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The Real News Network’s Paul Jay talks to Gareth Porter about the possibility of US attacking Iran. Porter says Obama seems to understand the need to talk to Iran but sections of both parties could support a war. The debate is raging in Washington and no clear decision seems to have been made.

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PAUL JAY, SENIOR EDITOR, THE REAL NEWS NETWORK: Welcome for part 5 of my interview with Gareth Porter on Iran, the United States, and the possibilities for war. Gareth, if you somehow try to put yourself in the mind’s eye or inside the head of some of the people making these decisions in Washington, what’s the debate that’s going on there now?

GARETH PORTER, INVESTIGATIVE HISTORIAN: Well, the debate is clearly in part about whether the United States should attack Iranian Revolutionary Guard, Islamic Revolutionary Guard bases.

JAY: But just bases. And what does that get for them?

PORTER: This is the debate, because the vice president, Dick Cheney, has been pushing this idea since certainly last summer that this is the immediate issue the United States has to confront. He has made that the issue, I believe, and others who have been very knowledgeable about the way the vice president thinks and his allies in the administration think, that he sees this as a way of finding an excuse, a pretext for attacking Iran’s nuclear program, because he’s hoping that if we attack the Revolutionary Guard bases, the Iranians then will respond in some way militarily, and that will give us an excuse for attacking the nuclear program.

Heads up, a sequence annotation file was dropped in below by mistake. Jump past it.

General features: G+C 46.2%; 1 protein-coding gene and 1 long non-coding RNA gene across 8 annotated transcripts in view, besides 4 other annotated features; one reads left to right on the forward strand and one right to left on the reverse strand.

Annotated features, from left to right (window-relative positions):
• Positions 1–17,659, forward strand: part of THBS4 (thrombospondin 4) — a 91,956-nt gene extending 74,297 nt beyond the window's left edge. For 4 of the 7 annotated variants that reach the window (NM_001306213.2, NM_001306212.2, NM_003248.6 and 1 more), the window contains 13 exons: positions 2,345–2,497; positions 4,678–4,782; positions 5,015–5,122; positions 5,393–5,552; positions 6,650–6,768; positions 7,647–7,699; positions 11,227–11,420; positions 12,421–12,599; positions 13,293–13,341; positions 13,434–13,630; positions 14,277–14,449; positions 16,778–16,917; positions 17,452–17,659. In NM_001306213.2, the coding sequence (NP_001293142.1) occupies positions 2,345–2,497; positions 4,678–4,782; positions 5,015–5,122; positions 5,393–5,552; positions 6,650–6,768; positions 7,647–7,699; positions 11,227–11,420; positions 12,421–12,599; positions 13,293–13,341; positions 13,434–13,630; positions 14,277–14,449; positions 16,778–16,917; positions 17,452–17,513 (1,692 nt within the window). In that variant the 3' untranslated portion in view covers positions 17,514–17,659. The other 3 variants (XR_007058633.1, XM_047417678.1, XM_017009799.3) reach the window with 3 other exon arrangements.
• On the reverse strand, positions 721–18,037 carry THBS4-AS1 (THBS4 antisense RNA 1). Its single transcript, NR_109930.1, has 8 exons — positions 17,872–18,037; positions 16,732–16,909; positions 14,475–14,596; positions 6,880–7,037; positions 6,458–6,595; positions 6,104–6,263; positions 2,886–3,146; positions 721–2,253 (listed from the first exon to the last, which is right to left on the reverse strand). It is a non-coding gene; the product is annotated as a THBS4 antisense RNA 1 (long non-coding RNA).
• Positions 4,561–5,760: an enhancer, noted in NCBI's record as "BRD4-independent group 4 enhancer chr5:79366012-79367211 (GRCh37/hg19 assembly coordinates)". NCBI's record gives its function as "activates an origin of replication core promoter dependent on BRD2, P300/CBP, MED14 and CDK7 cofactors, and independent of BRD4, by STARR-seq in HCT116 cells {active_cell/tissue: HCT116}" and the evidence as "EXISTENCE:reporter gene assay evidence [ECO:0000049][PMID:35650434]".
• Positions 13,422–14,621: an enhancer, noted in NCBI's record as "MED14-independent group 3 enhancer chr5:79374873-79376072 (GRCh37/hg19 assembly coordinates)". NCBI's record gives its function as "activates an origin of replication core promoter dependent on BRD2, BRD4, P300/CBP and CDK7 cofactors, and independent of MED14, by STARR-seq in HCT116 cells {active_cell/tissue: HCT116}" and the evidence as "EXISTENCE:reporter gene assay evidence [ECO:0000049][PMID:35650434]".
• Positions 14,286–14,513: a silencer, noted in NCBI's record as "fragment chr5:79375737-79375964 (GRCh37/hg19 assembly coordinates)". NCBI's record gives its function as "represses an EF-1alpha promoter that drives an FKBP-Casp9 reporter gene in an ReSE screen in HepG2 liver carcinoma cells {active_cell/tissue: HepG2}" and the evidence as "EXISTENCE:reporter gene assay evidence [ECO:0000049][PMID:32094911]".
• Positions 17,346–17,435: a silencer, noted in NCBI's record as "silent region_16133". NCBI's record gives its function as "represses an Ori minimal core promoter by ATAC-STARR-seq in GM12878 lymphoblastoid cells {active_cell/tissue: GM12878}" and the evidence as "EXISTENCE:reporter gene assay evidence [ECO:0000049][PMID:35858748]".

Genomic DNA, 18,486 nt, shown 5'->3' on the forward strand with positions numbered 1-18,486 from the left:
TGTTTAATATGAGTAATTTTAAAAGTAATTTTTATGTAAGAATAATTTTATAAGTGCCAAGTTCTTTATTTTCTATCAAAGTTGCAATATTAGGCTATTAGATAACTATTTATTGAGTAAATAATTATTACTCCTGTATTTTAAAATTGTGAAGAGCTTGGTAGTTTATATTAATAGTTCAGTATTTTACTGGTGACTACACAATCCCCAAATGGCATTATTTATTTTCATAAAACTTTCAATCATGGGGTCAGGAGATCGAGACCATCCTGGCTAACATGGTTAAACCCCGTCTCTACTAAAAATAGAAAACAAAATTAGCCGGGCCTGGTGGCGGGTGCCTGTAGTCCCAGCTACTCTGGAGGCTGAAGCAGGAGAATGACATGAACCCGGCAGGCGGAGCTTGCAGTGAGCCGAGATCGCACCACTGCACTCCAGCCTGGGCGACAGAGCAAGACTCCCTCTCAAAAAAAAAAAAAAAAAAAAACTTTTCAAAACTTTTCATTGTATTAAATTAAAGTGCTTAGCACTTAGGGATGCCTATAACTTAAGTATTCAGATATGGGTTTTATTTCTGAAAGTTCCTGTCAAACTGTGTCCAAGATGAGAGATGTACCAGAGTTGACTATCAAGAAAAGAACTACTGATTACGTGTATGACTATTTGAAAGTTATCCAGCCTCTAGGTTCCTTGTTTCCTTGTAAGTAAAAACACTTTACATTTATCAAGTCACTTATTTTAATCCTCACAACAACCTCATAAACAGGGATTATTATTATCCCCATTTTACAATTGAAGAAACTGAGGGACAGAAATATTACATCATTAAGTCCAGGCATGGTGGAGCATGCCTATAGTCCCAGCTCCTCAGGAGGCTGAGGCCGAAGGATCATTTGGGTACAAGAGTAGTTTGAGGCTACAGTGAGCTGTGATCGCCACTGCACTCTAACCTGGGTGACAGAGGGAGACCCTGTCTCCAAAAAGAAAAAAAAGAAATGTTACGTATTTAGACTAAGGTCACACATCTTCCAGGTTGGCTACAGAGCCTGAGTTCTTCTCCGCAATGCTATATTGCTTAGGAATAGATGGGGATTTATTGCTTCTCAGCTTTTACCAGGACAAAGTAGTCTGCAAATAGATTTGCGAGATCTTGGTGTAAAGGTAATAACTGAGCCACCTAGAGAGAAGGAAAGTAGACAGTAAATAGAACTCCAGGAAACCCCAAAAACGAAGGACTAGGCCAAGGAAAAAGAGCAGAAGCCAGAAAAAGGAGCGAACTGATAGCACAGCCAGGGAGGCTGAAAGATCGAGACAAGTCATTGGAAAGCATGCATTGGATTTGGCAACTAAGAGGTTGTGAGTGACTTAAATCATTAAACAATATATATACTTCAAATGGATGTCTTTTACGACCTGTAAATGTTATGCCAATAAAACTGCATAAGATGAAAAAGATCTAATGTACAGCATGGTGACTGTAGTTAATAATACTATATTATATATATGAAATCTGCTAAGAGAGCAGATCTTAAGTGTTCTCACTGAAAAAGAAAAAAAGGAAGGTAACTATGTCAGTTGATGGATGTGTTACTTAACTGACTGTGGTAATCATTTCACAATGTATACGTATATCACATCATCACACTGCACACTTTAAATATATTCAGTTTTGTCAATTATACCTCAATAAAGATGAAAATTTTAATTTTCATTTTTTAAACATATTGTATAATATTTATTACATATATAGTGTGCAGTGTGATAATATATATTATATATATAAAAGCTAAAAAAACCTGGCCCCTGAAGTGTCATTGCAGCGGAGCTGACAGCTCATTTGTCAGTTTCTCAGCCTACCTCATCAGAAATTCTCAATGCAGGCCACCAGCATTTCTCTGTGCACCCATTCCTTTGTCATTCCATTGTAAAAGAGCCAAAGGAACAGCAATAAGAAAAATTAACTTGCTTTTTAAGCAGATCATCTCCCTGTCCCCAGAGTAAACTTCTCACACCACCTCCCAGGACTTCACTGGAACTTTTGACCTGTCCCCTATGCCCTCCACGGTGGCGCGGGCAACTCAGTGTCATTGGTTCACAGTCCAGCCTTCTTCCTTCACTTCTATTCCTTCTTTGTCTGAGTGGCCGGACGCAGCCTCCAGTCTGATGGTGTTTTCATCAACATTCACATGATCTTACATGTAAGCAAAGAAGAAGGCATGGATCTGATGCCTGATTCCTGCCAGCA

JAY: And then what?

PORTER: Well, exactly. And I think the US military and the defense departments have been saying in the past, and I assume still saying today, that this is a bad idea, that this would be potentially disastrous for US interests. For one thing, if the air force is not able to suppress, you know, completely the Iranian military capabilities, they could potentially sink US naval ships in the Persian Gulf. They’re very vulnerable, and the US navy knows that, and I think the US navy is not at all eager for a military confrontation with Iran. That’s why I think Admiral Fallon, as CENTCOM commander, was arguing very strongly, so strongly against a military confrontation with Iran, and saying we need to try to find a way to reach agreement with Iran, not just about Iraq.

JAY: If these bases were attacked and he gets the counterattack you say he’s asking for, where else does this lead?

PORTER: Well, no doubt there would be a Hezbollah response. There would be a Mahdi Army response. There would be responses elsewhere in the Middle East, where Shiite agents are positioned to carry out operations. I mean, this certainly is a—we don’t know but this certainly is*

JAY: *But Iran’s certainly been threatening*

PORTER: *It’s a reasonable danger. It’s a reasonable danger, and there’s no—.

JAY: And Iran just keeps reminding us they have many means to counterattack.